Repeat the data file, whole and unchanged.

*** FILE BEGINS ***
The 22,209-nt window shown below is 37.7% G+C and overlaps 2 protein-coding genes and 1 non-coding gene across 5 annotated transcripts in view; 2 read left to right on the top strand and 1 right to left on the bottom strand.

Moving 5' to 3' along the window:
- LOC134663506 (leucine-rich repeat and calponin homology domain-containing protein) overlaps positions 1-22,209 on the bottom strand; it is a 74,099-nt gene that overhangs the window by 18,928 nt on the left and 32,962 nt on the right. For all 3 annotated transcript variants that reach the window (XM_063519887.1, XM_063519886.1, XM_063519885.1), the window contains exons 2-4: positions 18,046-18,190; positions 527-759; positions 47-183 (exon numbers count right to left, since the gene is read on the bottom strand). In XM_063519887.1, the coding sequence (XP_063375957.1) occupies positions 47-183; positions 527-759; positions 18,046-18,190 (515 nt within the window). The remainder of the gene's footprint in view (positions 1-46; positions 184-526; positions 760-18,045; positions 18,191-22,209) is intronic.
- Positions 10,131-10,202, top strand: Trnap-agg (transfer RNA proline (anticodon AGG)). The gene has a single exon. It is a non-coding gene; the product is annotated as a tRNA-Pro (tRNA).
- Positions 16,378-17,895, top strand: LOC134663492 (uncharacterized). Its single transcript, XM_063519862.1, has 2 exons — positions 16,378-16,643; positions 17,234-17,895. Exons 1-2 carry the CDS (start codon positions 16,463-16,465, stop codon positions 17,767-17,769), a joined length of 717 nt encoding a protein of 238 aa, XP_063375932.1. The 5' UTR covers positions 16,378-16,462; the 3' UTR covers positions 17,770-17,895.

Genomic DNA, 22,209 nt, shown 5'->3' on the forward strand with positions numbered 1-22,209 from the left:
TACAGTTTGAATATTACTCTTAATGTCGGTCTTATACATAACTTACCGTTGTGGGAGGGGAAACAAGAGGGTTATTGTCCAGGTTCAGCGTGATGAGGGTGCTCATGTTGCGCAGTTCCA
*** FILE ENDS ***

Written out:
The 22,209-nt window shown below is 37.7% G+C and overlaps 2 protein-coding genes and 1 non-coding gene across 5 annotated transcripts in view; 2 read left to right on the top strand and 1 right to left on the bottom strand.

Moving 5' to 3' along the window:
- LOC134663506 (leucine-rich repeat and calponin homology domain-containing protein) overlaps positions 1-22,209 on the bottom strand; it is a 74,099-nt gene that overhangs the window by 18,928 nt on the left and 32,962 nt on the right. For all 3 annotated transcript variants that reach the window (XM_063519887.1, XM_063519886.1, XM_063519885.1), the window contains exons 2-4: positions 18,046-18,190; positions 527-759; positions 47-183 (exon numbers count right to left, since the gene is read on the bottom strand). In XM_063519887.1, the coding sequence (XP_063375957.1) occupies positions 47-183; positions 527-759; positions 18,046-18,190 (515 nt within the window). The remainder of the gene's footprint in view (positions 1-46; positions 184-526; positions 760-18,045; positions 18,191-22,209) is intronic.
- Positions 10,131-10,202, top strand: Trnap-agg (transfer RNA proline (anticodon AGG)). The gene has a single exon. It is a non-coding gene; the product is annotated as a tRNA-Pro (tRNA).
- Positions 16,378-17,895, top strand: LOC134663492 (uncharacterized). Its single transcript, XM_063519862.1, has 2 exons — positions 16,378-16,643; positions 17,234-17,895. Exons 1-2 carry the CDS (start codon positions 16,463-16,465, stop codon positions 17,767-17,769), a joined length of 717 nt encoding a protein of 238 aa, XP_063375932.1. The 5' UTR covers positions 16,378-16,462; the 3' UTR covers positions 17,770-17,895.

Genomic DNA, 22,209 nt, shown 5'->3' on the forward strand with positions numbered 1-22,209 from the left:
TACAGTTTGAATATTACTCTTAATGTCGGTCTTATACATAACTTACCGTTGTGGGAGGGGAAACAAGAGGGTTATTGTCCAGGTTCAGCGTGATGAGGGTGCTCATGTTGCGCAGTTCCA